$\text{The solution is equivalent to that of}\\ |x-1| < |x+1|$
(However, note that $x \neq -1$ because otherwise in the original equation we have dividing by 0 issues.)
Recall
The definition of the absolute value states that
$|x| = \begin{cases} x & \text{if }x\geq 0\\ -x & \text{if }x < 0\end{cases}$
Therefore we have
\begin{align*} |x-1| &= \begin{cases} x-1 & \text{if }x-1 \geq 0\\ -(x-1) & \text{if }x-1 < 0\end{cases} \\ &= \begin{cases} x-1 & \text{if }x \geq 1\\ -x+1 &\text{if }x < 1\end{cases} \end{align*}
And similarly
$|x+1| = \begin{cases} x+1 &\text{ if }x \geq -1\\ -x-1 &\text{if }x < -1\end{cases}$
$\text{For this inequality, noting the above}\\ \text{we can accordingly split the following cases.}$
\text{Case 1: } x < -1.\\ \text{For this case the inequality becomes}\\ \begin{align*} -x+1 &< -x-1\\ 1 &< -1\end{align*}\\ \text{This obviously has no solution}\\ \text{so no values of }x\text{ in this case belong in the solution.}
\text{Case 2: }-1\leq x < 1.\\ \text{For this case the inequality becomes}\\ \begin{align*}-x+1 &< x+1\\ 0 &< 2x\\ x &> 0 \end{align*}
$\text{So overlapping }x > 0\text{ with }-1\leq x < 1\\ \text{we see that }\boxed{0 < x < 1}\text{ is a part of the solution.}$
\text{Case 3: }x\geq 1.\\ \text{For this case the inequality becomes}\\ \begin{align*}x-1 &< x+1\\ -1 &< 1 \end{align*}
$\text{This is obviously true for every value of }x.\\ \text{So all values of }x\text{ in this case, i.e. }\\\boxed{ x\geq 1}\text{, is a part of the solution.}$
$\text{Combining all parts, our solution is thus}\\ \boxed{x > 0}.$  HSC tutoring by ATAR Notes - learn more!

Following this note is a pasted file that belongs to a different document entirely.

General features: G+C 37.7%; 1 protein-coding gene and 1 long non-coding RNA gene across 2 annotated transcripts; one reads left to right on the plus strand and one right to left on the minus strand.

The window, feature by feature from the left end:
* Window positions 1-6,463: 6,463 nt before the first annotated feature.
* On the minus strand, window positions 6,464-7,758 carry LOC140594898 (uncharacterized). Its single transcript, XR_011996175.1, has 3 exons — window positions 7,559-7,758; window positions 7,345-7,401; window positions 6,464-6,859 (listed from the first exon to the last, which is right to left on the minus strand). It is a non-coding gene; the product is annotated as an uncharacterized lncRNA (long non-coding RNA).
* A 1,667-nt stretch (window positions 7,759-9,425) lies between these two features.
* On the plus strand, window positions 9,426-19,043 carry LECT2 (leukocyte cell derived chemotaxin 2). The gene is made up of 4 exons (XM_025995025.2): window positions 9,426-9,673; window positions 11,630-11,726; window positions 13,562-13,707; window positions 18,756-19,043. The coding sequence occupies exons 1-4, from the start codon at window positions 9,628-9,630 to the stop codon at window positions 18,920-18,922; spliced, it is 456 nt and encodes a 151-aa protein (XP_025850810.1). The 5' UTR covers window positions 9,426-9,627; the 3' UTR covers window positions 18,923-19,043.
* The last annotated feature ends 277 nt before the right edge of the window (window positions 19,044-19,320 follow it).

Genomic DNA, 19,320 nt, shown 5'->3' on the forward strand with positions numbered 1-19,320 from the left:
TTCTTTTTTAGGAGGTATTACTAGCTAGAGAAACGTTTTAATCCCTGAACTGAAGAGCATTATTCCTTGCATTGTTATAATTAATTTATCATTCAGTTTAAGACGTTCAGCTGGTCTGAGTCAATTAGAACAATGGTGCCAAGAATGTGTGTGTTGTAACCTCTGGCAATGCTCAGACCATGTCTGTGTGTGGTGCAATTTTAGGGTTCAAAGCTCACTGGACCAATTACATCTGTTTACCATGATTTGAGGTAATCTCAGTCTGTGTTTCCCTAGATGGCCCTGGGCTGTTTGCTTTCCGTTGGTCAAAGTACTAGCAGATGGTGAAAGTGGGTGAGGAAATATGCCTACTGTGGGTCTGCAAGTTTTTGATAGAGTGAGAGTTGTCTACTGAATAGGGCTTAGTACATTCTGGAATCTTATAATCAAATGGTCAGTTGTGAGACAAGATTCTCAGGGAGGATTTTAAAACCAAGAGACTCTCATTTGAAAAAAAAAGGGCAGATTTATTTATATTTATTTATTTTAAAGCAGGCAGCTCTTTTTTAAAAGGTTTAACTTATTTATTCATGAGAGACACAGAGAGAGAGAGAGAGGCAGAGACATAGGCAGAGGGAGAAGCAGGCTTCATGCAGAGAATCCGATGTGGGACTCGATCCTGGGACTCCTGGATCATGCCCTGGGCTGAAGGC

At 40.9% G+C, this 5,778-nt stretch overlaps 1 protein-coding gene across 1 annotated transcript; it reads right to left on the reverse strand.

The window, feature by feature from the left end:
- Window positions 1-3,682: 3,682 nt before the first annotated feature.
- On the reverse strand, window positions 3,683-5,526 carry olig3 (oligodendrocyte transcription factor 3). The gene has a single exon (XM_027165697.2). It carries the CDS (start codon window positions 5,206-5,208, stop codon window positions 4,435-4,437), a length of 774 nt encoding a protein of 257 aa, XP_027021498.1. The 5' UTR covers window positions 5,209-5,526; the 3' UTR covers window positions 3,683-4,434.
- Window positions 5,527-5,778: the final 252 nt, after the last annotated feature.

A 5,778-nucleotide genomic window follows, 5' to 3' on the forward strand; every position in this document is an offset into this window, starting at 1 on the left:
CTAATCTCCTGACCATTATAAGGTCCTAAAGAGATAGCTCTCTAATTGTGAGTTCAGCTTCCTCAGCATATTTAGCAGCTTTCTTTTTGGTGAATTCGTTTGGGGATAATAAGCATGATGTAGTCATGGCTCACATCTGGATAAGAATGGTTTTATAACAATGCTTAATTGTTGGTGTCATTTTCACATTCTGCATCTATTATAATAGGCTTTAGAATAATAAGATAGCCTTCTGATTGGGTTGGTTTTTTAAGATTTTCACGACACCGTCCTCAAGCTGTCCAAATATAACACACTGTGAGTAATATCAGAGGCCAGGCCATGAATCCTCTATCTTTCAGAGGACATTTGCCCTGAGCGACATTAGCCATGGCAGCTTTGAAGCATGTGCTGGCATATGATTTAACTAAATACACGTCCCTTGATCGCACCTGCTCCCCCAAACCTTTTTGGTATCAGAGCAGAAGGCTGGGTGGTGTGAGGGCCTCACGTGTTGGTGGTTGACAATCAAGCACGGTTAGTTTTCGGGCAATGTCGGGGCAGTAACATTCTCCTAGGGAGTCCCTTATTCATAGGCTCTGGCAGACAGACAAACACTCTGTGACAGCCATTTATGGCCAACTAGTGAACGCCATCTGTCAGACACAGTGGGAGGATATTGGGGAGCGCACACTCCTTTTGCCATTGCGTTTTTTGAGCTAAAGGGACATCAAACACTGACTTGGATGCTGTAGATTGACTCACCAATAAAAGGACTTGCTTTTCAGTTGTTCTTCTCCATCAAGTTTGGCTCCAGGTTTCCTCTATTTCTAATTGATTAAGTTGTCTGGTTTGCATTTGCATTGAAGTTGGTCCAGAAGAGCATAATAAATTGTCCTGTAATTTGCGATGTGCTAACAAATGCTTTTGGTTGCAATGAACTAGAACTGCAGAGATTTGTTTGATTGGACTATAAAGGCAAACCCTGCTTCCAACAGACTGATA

#### goodluck

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« Reply #4018 on: February 16, 2019, 06:11:59 pm »
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Hey, thank you so much for your help, what's the maximal domain and range of y= (1-2sinx)^1/2?  I think the max range is 0<y< sqrt3 but was confused on how you express the domain

#### RuiAce

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« Reply #4019 on: February 16, 2019, 06:41:31 pm »
+1
The groundwork
$\text{Essentially we are solving }1-2\sin x \geq 0\\ \text{which rearranges to }\sin x \leq \frac12.$
$\text{First note that the solutions to }\sin x = \frac12 \text{ for }0\leq x \leq 2\pi\\ \text{are }x=\frac\pi6\text{ or } \frac{5\pi}6.$
$\text{Following the periodicity of the trigonometric functions, the other solutions will be at}\\ x = 2k\pi+\frac\pi6\text{ or }x=2k\pi + \frac{5\pi}{6}\\ \text{where }k\text{ is an integer.}$
_____________________________
$\text{Now for the inequality, we can sketch the curve }y=\sin x\\ \text{along with the line }y=\frac12.\\ \text{The above computations track down each point of intersection for us.}$
$\text{As we are interested in }\sin x \leq \frac12,\\ \text{we're interested in the }x\text{ values for which}\\ y=\sin x\text{ lies }\textbf{below}\text{ the line }y=\frac12.$
$\text{We see that we'll have }-\frac{7\pi}{6} \leq x \leq \frac\pi6, \, \frac{5\pi}{6}\leq x \leq \frac{13\pi}6\\ \text{and so on.}\\ \text{All of these intervals will form our answer.}$
So expressing it in a nice way is reasonably hard, because we have to express an infinite number of intervals. But we can always work around this by just setting $k$ to be an arbitrary integer. One possible answer is $-\frac{7\pi}{6}+2k\pi \leq x \leq \frac\pi6+2k\pi$, where $k$ is an integer. Having this arbitrary integer placeholder lets us get around this issue, because $k$ can then be substituted for every integer possible.

Note that I purposely avoided "general solutions" as this was posted in the 2U section.

Edit: fixed typos
« Last Edit: February 16, 2019, 07:14:37 pm by RuiAce »  HSC tutoring by ATAR Notes - learn more!